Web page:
Aid and Trade for Pyongyang

Overall ties between the two neighbors have grown even amid a drop in trade caused by sanctions. In 2018, Chinese imports from North Korea plummeted by 88 percent, while exports dropped by 33 percent. Even in the face of mounting trade restrictions, established informal trade along the China-North Korea border in items such as fuel, seafood, silkworms, and cell phones appears to be ongoing, signaling that China may be softening its restrictions.

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Credit: CFR Editorial. Korea Trade-Investment Promotion Agency (KOTRA).

The two countries have expanded physical links in recent years. In September 2015, they opened a bulk-cargo and container shipping route to boost North Korea’s export of coal to China, and China established a high-speed rail route between the Chinese border city of Dandong and Shenyang, the provincial capital of China’s northeastern Liaoning Province. The same year, the Guomenwan border trade zone opened in Dandong with the intention of bolstering bilateral economic exchanges, much like the Rason economic zone and the Sinujiu special administrative zone established in North Korea in the early 1990s and 2002, respectively.

Beijing also provides aid [PDF] directly to Pyongyang, primarily in food and energy assistance. China, Japan, South Korea, and the United States have provided more than 75 percent of food aid to North Korea since 1995. North Korea, whose famine in the 1990s killed between eight hundred thousand and 2.4 million people, has repeatedly faced extensive droughts and severe flooding, which seriously damage harvests, threatening the food supply. UN agencies estimate that up to 43 percent of the population, or eleven million people, are undernourished and food insecure. An estimated one in five children suffers from malnutrition.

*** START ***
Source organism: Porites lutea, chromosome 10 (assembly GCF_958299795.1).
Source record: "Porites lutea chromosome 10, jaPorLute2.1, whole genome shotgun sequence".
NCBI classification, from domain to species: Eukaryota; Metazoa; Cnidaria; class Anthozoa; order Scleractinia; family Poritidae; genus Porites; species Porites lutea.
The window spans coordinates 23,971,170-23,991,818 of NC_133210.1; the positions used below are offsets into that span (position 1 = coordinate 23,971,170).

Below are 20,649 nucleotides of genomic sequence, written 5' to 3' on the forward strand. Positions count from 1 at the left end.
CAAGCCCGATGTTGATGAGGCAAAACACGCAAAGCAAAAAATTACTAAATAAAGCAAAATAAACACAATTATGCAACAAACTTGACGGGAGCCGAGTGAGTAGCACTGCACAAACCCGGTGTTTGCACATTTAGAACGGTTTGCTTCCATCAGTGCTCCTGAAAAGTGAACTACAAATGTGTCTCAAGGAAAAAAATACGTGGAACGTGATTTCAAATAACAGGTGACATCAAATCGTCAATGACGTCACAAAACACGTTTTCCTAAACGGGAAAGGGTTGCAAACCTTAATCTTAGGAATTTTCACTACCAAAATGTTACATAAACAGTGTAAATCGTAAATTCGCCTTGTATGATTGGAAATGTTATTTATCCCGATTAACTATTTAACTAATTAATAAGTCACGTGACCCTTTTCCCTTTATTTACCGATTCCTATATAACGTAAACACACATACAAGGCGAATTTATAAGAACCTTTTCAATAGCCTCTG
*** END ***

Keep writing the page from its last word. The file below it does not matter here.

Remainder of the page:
Kim, since declaring his country’s nuclear force complete in late 2017, seems poised to prioritize policies aimed at rejuvenating and modernizing the economy. While China has been a source of aid, analysts say the isolated Kim regime is likely to be more interested in exploring potential economic opportunities with its neighbor, including foreign investment.

China’s Priorities

China has regarded stability on the Korean Peninsula as its primary interest. Its support for North Korea ensures a buffer between China and the democratic South, which is home to around twenty-nine thousand U.S. troops and marines. “While the Chinese certainly would prefer that North Korea not have nuclear weapons, their greatest fear is regime collapse,” writes Jennifer Lind, a professor at Dartmouth University.

While the Chinese certainly would prefer that North Korea not have nuclear weapons, their greatest fear is regime collapse.
Jennifer Lind, Dartmouth College

The specter of hundreds of thousands of North Korean refugees flooding into China has been a worry for Beijing. China’s promise to repatriate North Koreans escaping across the border has consistently triggered condemnation from human rights groups, and Beijing began constructing a barbed-wire fence more than a decade ago to prevent migrants from crossing. The majority of North Korean refugees first make their way to China before moving to other parts of Asia, including South Korea. However, tightened border controls under Kim Jong-un have decreased the outflow of refugees.